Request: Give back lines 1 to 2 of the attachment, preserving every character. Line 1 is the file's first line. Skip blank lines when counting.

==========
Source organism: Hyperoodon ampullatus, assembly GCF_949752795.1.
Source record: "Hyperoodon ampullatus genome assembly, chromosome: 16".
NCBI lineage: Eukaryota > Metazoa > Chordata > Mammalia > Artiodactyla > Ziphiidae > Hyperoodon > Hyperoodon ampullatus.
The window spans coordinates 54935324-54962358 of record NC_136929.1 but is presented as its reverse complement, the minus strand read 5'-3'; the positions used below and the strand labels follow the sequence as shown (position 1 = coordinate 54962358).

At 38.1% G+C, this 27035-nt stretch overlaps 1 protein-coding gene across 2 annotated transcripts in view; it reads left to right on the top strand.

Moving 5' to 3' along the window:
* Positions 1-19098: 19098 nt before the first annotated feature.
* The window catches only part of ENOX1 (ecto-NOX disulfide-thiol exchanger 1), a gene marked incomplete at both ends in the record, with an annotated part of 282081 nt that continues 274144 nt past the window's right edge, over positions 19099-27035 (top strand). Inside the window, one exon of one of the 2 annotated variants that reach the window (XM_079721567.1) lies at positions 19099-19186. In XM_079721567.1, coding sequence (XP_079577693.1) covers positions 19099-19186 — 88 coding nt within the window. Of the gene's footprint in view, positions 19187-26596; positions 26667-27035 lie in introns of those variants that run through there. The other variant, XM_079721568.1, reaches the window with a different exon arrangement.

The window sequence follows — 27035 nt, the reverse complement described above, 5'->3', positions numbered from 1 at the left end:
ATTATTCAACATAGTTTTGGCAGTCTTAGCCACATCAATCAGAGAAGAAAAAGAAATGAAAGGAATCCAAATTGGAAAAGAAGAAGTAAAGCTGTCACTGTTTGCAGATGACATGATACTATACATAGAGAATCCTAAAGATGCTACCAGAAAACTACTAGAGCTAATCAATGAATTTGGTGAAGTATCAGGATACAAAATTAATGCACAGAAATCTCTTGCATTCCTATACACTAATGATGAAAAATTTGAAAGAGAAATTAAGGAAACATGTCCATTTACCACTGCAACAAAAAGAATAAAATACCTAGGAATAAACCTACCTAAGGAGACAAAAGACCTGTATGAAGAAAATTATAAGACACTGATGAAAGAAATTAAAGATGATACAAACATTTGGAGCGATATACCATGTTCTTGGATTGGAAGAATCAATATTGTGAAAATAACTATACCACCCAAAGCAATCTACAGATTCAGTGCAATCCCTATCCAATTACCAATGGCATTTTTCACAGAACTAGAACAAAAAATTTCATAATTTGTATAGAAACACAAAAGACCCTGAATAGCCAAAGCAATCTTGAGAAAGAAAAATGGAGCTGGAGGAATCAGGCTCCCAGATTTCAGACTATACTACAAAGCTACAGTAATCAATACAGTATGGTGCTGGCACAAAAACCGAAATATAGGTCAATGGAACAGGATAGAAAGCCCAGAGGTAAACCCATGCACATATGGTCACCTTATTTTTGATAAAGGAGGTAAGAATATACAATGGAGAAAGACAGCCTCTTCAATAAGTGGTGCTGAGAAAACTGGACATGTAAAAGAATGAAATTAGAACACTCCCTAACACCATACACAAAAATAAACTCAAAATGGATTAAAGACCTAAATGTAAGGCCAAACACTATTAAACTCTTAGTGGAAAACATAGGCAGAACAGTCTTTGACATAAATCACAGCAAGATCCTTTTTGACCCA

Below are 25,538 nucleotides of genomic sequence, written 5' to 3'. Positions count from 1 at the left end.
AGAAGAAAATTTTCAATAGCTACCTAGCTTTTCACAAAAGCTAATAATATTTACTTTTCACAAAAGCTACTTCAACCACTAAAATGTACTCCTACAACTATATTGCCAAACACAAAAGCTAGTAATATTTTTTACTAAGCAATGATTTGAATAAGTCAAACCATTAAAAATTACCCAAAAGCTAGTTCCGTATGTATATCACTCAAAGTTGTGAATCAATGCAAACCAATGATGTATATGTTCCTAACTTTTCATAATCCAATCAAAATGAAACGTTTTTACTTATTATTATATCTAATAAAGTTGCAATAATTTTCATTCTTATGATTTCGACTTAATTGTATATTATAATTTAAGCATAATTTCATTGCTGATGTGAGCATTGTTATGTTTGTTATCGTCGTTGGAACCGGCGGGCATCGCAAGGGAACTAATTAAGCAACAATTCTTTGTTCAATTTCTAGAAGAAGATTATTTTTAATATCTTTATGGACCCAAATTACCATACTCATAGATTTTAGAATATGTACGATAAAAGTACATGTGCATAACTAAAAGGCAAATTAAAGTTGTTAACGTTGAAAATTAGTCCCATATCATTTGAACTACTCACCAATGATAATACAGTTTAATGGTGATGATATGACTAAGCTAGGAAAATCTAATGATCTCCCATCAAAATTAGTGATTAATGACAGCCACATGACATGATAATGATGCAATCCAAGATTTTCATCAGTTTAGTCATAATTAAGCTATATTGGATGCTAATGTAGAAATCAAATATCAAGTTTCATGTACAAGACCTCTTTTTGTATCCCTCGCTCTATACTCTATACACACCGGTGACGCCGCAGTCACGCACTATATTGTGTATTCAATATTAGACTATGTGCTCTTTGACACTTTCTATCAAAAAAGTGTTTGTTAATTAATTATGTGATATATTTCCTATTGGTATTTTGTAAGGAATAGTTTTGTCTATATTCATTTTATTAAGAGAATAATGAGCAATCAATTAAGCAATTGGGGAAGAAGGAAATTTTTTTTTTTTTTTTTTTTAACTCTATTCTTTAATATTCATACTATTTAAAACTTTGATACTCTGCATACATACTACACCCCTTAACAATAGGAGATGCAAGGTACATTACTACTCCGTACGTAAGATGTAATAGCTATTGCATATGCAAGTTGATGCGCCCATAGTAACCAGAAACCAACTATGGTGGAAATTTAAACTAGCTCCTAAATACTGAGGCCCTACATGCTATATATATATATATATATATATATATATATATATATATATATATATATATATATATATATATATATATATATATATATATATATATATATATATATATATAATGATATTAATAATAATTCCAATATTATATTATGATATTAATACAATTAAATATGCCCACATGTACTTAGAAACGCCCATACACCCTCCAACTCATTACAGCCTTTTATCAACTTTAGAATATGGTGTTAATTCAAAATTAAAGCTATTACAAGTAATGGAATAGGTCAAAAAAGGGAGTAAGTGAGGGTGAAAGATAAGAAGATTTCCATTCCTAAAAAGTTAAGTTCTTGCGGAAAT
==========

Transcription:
Source organism: Hyperoodon ampullatus, assembly GCF_949752795.1.
Source record: "Hyperoodon ampullatus genome assembly, chromosome: 16".